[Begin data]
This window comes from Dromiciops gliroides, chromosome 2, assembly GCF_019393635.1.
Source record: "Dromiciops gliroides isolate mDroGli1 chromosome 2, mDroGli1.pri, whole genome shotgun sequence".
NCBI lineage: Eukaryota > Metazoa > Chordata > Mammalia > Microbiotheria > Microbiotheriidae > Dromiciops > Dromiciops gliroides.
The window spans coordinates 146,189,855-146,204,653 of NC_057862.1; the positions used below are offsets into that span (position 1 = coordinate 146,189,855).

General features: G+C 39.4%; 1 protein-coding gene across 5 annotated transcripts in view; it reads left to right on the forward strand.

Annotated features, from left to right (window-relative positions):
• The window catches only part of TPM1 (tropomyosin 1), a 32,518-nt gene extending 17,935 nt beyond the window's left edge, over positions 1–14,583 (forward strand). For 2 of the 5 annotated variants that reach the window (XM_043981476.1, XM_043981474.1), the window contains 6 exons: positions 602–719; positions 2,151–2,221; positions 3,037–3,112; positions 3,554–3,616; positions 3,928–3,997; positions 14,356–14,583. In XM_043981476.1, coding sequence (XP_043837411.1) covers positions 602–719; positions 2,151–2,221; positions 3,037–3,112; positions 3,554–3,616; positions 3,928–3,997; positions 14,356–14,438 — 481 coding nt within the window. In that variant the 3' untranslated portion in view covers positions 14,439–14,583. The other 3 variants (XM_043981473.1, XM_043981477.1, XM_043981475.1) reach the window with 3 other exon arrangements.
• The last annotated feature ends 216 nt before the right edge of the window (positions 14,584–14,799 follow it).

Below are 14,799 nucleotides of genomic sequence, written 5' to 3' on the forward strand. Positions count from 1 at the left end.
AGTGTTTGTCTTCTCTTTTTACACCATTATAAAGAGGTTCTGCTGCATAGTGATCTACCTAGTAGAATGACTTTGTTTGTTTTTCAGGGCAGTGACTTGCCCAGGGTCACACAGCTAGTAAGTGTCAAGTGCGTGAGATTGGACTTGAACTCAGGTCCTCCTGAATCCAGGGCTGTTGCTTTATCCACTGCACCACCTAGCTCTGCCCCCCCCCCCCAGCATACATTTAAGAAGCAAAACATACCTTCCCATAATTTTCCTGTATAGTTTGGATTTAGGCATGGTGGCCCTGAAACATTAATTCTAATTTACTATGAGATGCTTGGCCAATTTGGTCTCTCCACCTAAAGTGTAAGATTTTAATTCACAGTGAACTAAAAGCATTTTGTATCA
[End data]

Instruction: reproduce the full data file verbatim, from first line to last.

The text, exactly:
This window comes from Dromiciops gliroides, chromosome 2, assembly GCF_019393635.1.
Source record: "Dromiciops gliroides isolate mDroGli1 chromosome 2, mDroGli1.pri, whole genome shotgun sequence".
NCBI lineage: Eukaryota > Metazoa > Chordata > Mammalia > Microbiotheria > Microbiotheriidae > Dromiciops > Dromiciops gliroides.
The window spans coordinates 146,189,855-146,204,653 of NC_057862.1; the positions used below are offsets into that span (position 1 = coordinate 146,189,855).

General features: G+C 39.4%; 1 protein-coding gene across 5 annotated transcripts in view; it reads left to right on the forward strand.

Annotated features, from left to right (window-relative positions):
• The window catches only part of TPM1 (tropomyosin 1), a 32,518-nt gene extending 17,935 nt beyond the window's left edge, over positions 1–14,583 (forward strand). For 2 of the 5 annotated variants that reach the window (XM_043981476.1, XM_043981474.1), the window contains 6 exons: positions 602–719; positions 2,151–2,221; positions 3,037–3,112; positions 3,554–3,616; positions 3,928–3,997; positions 14,356–14,583. In XM_043981476.1, coding sequence (XP_043837411.1) covers positions 602–719; positions 2,151–2,221; positions 3,037–3,112; positions 3,554–3,616; positions 3,928–3,997; positions 14,356–14,438 — 481 coding nt within the window. In that variant the 3' untranslated portion in view covers positions 14,439–14,583. The other 3 variants (XM_043981473.1, XM_043981477.1, XM_043981475.1) reach the window with 3 other exon arrangements.
• The last annotated feature ends 216 nt before the right edge of the window (positions 14,584–14,799 follow it).

Below are 14,799 nucleotides of genomic sequence, written 5' to 3' on the forward strand. Positions count from 1 at the left end.
AGTGTTTGTCTTCTCTTTTTACACCATTATAAAGAGGTTCTGCTGCATAGTGATCTACCTAGTAGAATGACTTTGTTTGTTTTTCAGGGCAGTGACTTGCCCAGGGTCACACAGCTAGTAAGTGTCAAGTGCGTGAGATTGGACTTGAACTCAGGTCCTCCTGAATCCAGGGCTGTTGCTTTATCCACTGCACCACCTAGCTCTGCCCCCCCCCCCCAGCATACATTTAAGAAGCAAAACATACCTTCCCATAATTTTCCTGTATAGTTTGGATTTAGGCATGGTGGCCCTGAAACATTAATTCTAATTTACTATGAGATGCTTGGCCAATTTGGTCTCTCCACCTAAAGTGTAAGATTTTAATTCACAGTGAACTAAAAGCATTTTGTATCA